Mar 05 2011

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Yukon is the smallest of Canada’s three federal territories, located in the northwest corner of Canada. It was named after the Yukon River. The word Yukon means “Great River” in Gwich’in. The territory’s capital is Whitehorse.

Interesting facts about Yukon:

  • Yukon is high: At least twenty mountains in the St. Elias Range in southwest Yukon exceed 4,000 meters, and more than a handful exceed 5,000 meters. Towering over them all and surrounded by vast ice fields is Mount Logan, Canada’s highest peak at 5,959 m.
  • Yukon is wild: It’s one of North America’s major wilderness attractions: close to 80 per cent remains pristine wilderness. The Yukon has three national parks, six territorial parks and four Canadian Heritage Rivers. Along with three neighboring parks in Alaska and B.C., Kluane National Park forms the world’s largest protected area and a UNESCO World Heritage Site.
  • Yukon is wet: Extensive lake and river systems crisscross the Yukon. The territory is a significant reservoir of fresh water, and almost two-thirds of the territory is drained by the mighty Yukon River, Canada’s second longest river. Yukon has over 70 canoe able mountain rivers.
  • Yukon is extreme: This is the home of the Yukon Quest, the toughest sled dog race in the world, and its sister event, the Yukon River Quest, the longest annual canoe and kayak race in the world. A tiny place called Snag in southwest Yukon holds the record-low temperature for North America, and central Yukon heats up so much in summer that gardens yield record-size squashes.
  • Yukon is ancient: Known as prehistoric Beringia, much of what is now the Yukon escaped glaciation during the last Ice Age. Beasts like woolly mammoths and scimitar cats once roamed here, and North America’s earliest inhabitants migrated across a land bridge from Siberia. Gold-bearing riverbeds were never scoured and spread by glaciers, leaving rich gold deposits that drew thousands of prospectors to the Klondike.
  • Most of the territory is in the watershed of its namesake, the Yukon River. The southern Yukon is dotted with a large number of large, long and narrow glacier-fed alpine lakes, most of which flow into the Yukon River system.
  • The capital, Whitehorse, is also the largest city, with about two-thirds of the population; the second largest is Dawson City, which was the capital until 1952.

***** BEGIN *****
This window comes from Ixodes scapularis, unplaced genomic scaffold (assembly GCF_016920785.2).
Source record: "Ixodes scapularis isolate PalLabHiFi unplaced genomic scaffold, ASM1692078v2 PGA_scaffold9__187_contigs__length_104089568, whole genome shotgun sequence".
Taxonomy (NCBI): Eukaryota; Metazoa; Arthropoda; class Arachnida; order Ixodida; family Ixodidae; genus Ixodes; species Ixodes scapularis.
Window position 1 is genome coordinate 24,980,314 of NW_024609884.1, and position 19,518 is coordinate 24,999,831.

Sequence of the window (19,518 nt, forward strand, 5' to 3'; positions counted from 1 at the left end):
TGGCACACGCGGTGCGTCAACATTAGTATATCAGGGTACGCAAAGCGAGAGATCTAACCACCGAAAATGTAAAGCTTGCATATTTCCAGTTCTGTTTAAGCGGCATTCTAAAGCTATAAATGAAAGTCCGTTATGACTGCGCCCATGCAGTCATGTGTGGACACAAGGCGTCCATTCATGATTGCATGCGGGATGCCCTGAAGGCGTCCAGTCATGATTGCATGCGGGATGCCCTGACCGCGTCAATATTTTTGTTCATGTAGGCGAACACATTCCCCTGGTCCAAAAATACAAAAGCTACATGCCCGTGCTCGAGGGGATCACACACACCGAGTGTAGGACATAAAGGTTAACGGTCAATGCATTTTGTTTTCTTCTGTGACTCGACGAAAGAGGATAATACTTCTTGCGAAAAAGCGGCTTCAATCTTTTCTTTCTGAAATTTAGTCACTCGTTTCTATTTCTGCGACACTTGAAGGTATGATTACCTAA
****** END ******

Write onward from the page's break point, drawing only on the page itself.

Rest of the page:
• Yukon’s historical major industry has been mining (lead, zinc, silver, gold, asbestos and copper).
  • Tourism the second most important industry. The Yukon’s major appeal is its nearly pristine nature. There are many organized outfitters and guides available to hunters and anglers and nature lovers of all sorts.
  • Manufacturing, including furniture, clothing, and handicrafts, follows in importance, along with hydroelectricity.
  • The traditional industries of trapping and fishing have declined. Today, the government sector is by far the biggest employer in the territory, directly employing approximately 5,000 out of a labor force of 12,500.
  • On the long, cold, and clear nights of winter, nature provides the ultimate natural spectacle in the form of aurora borealis.
  • In Yukon, people are far outnumbered by animals, and they like it that way. Yukon is home to 150,000 caribou, 70,000 moose, 22,000 mountain sheep, 7,000 grizzly bears and 254 species of birds.
  • With just 32,000 residents, the Yukon’s very large landscape has a very small population. In fact, the population was higher in 1898 than it is now. Dawson City alone reached a population of over 30,000 during the Klondike Gold Rush.
  • In 1979, the Dempster Highway (an all-weather road that crosses the Arctic Circle) was opened in Yukon.

Time Zone

The Yukon shares the Pacific Time Zone with British Columbia.


The dry, continental climate results in a wide variety of weather year-round. Humidity is very low, so summers can be hot and dry while our winter coldness is less harsh than in damper climates. Summer temperatures can reach 25º C or more while winter temperatures range from +4º C to as low as -51º C. Above the Arctic Circle (latitude 66o north), the Yukon is known as “the land of the midnight sun” because for three months in summer, sunlight is almost continuous. In winter, however, darkness sets in and the light of day is not seen for a quarter of the year.

Temperatures in the Yukon are usually more extreme than those experienced in the southern provinces of Canada, for example the average temperature in Whitehorse in January is -18.7. The average in July is 14.0, with the lowest ever recorded -52.2, and the highest 34.4. The territorial low was -62.2 and the high was 36.1C. There is usually very light precipitation, averaging only 250 mm annually at Whitehorse, while compared to other Canadian cities.

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